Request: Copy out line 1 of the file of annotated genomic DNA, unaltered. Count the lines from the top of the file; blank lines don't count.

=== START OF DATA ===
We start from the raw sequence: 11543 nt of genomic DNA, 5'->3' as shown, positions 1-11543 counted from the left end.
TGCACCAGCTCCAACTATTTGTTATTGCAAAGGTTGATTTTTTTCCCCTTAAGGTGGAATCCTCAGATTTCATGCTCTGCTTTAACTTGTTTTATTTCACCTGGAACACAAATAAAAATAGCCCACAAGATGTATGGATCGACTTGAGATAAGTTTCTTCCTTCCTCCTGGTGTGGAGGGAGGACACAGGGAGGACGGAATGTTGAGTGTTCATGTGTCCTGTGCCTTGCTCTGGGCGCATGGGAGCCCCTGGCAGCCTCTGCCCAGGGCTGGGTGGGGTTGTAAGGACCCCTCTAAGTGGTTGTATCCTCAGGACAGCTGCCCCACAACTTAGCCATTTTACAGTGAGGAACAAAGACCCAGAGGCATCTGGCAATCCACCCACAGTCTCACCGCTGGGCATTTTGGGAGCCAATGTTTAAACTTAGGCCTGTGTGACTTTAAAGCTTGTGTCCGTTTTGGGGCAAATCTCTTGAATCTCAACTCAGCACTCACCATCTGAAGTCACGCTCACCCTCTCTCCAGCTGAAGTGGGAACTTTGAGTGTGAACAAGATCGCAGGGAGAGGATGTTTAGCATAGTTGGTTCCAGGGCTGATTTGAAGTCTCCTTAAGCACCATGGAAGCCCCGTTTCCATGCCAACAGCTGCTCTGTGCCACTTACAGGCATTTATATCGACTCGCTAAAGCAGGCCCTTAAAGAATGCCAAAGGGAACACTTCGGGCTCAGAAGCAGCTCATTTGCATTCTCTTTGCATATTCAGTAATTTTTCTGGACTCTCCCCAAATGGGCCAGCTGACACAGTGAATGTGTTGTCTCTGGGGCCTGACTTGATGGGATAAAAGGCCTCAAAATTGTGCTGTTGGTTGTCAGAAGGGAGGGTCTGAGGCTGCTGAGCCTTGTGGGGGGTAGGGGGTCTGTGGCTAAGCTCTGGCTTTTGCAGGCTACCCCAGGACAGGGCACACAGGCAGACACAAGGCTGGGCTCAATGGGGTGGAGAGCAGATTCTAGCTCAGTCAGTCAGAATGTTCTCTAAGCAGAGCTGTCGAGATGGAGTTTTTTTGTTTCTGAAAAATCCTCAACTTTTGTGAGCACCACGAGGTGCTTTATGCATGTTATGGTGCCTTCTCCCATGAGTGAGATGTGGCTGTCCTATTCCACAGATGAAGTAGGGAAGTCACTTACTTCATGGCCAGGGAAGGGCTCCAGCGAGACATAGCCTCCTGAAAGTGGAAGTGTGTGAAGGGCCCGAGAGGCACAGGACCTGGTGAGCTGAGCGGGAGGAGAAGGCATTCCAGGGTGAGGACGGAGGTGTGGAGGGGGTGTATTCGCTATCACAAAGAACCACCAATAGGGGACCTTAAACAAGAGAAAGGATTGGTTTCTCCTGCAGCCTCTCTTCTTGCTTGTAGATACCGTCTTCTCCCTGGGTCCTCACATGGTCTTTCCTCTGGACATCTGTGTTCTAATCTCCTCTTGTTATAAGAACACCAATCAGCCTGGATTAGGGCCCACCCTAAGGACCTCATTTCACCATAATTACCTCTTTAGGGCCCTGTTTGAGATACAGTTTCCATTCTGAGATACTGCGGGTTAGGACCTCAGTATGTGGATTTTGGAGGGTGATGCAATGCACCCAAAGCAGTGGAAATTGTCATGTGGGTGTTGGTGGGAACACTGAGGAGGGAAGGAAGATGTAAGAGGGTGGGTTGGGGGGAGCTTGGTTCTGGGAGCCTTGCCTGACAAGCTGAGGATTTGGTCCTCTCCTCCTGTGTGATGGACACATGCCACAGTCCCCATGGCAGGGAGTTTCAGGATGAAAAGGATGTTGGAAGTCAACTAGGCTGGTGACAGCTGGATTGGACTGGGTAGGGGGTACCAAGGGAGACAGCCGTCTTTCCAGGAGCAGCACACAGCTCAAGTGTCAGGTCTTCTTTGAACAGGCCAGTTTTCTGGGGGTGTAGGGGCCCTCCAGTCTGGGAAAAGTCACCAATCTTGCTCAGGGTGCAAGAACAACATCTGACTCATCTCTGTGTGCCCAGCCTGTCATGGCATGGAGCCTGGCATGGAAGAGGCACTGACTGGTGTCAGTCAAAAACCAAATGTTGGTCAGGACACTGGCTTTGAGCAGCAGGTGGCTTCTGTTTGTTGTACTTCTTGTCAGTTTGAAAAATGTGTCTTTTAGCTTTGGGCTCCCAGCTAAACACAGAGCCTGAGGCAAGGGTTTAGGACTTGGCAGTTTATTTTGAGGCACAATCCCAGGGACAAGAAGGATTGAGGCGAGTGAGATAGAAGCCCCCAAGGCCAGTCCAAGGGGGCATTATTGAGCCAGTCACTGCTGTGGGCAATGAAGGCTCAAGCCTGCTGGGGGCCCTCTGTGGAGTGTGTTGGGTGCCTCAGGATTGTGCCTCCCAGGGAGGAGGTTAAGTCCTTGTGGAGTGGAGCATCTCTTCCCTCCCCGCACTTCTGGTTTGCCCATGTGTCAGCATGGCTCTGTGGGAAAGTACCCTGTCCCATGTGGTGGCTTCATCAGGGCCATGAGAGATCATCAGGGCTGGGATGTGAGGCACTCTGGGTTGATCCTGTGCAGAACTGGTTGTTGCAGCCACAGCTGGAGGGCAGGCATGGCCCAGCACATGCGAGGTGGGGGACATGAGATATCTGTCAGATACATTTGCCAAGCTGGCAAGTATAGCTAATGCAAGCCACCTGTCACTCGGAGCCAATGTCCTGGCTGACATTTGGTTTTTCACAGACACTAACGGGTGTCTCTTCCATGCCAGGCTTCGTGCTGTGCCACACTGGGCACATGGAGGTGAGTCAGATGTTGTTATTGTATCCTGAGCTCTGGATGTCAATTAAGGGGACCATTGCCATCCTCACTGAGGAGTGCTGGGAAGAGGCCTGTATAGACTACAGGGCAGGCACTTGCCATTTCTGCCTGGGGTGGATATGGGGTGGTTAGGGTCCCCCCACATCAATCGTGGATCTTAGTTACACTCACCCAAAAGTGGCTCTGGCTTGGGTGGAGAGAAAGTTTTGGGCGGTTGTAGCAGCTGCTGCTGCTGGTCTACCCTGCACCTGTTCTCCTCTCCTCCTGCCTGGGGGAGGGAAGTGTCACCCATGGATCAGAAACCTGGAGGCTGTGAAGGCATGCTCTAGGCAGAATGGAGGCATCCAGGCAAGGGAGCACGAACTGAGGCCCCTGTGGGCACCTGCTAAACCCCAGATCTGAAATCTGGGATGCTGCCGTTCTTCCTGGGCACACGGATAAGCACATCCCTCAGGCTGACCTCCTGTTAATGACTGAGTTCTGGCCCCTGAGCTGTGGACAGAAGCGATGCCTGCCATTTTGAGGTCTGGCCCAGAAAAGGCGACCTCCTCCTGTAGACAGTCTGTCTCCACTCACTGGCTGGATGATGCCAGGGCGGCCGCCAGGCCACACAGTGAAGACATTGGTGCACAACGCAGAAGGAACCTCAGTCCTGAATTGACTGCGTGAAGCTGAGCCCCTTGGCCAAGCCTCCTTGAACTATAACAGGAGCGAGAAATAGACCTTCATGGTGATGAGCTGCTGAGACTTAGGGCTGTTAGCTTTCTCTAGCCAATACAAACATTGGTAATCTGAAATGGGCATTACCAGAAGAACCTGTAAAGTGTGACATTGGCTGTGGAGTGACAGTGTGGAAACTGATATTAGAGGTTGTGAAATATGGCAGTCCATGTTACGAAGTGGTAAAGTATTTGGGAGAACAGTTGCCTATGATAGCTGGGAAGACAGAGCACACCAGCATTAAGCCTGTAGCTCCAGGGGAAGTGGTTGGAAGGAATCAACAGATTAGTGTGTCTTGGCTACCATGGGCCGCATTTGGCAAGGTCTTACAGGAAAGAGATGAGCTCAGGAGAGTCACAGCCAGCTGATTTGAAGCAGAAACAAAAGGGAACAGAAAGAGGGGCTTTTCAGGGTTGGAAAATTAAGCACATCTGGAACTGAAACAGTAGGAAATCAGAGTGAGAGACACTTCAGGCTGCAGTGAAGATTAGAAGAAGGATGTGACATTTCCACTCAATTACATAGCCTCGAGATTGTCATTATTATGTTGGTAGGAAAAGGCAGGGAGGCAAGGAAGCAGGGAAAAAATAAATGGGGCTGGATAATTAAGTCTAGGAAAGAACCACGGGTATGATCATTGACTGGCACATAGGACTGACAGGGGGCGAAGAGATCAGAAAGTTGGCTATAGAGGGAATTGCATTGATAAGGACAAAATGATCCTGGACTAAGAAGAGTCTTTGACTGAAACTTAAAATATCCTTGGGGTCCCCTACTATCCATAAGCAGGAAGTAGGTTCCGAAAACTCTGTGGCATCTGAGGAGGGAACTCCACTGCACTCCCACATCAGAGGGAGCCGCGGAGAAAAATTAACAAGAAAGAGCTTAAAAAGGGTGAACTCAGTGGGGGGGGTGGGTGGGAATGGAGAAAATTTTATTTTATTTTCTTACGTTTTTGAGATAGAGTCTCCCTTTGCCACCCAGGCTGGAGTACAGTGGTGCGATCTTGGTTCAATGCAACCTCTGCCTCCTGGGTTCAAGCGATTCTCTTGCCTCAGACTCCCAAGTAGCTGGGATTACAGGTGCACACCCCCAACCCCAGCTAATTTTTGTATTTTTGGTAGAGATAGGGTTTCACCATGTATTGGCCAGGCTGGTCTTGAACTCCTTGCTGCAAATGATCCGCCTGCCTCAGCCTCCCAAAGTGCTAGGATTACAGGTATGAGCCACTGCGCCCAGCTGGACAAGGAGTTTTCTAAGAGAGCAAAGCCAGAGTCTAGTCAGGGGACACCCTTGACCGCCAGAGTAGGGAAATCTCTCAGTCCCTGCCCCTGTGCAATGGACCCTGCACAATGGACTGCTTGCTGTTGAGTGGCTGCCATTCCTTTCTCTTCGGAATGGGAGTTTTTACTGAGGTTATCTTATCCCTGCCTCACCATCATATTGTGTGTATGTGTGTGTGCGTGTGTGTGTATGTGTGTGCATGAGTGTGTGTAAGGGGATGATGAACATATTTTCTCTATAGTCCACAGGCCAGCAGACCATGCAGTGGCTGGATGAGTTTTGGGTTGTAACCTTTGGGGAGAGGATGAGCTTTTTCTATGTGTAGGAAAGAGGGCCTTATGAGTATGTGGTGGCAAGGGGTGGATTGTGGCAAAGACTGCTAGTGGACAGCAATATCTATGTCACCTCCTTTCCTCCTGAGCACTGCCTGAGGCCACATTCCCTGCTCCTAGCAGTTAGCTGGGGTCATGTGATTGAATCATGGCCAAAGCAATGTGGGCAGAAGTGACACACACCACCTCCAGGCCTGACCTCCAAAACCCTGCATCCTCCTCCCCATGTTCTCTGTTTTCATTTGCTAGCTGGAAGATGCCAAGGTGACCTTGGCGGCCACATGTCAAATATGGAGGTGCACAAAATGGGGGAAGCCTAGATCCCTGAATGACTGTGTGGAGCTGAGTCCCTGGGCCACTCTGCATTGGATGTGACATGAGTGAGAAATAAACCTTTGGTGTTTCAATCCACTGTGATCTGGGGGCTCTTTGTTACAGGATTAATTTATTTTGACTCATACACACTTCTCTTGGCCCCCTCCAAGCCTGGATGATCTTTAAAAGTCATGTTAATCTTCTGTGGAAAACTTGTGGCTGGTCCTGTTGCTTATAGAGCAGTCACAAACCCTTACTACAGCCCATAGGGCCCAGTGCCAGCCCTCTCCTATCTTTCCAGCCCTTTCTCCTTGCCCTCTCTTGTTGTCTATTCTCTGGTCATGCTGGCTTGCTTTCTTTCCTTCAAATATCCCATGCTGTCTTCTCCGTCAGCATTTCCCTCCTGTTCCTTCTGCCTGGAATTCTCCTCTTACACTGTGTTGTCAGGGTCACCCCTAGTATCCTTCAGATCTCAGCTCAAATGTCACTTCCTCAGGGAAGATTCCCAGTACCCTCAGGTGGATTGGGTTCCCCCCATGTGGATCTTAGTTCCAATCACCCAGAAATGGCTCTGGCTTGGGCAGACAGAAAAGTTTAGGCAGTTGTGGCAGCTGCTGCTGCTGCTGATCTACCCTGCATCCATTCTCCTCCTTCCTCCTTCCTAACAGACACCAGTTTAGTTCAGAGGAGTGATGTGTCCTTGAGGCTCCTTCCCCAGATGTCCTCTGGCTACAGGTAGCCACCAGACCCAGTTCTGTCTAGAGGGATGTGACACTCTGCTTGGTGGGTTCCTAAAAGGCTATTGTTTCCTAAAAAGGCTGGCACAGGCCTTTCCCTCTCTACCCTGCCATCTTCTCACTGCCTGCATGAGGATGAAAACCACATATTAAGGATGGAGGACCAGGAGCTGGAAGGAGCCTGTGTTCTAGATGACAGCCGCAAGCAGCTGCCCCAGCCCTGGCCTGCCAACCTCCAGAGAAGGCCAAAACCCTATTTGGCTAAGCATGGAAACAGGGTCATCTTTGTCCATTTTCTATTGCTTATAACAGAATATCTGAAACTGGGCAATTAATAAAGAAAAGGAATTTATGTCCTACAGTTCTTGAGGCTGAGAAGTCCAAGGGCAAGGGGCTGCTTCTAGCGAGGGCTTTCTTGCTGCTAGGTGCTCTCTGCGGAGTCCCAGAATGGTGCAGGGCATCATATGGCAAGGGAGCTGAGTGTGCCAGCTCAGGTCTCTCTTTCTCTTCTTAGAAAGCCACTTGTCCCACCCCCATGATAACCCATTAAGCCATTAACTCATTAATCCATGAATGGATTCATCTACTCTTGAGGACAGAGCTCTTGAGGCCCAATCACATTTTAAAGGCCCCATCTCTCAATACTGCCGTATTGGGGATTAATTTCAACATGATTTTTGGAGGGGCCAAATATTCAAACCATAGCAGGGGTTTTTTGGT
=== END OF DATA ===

We start from the raw sequence: 11543 nt of genomic DNA, 5'->3' as shown, positions 1-11543 counted from the left end.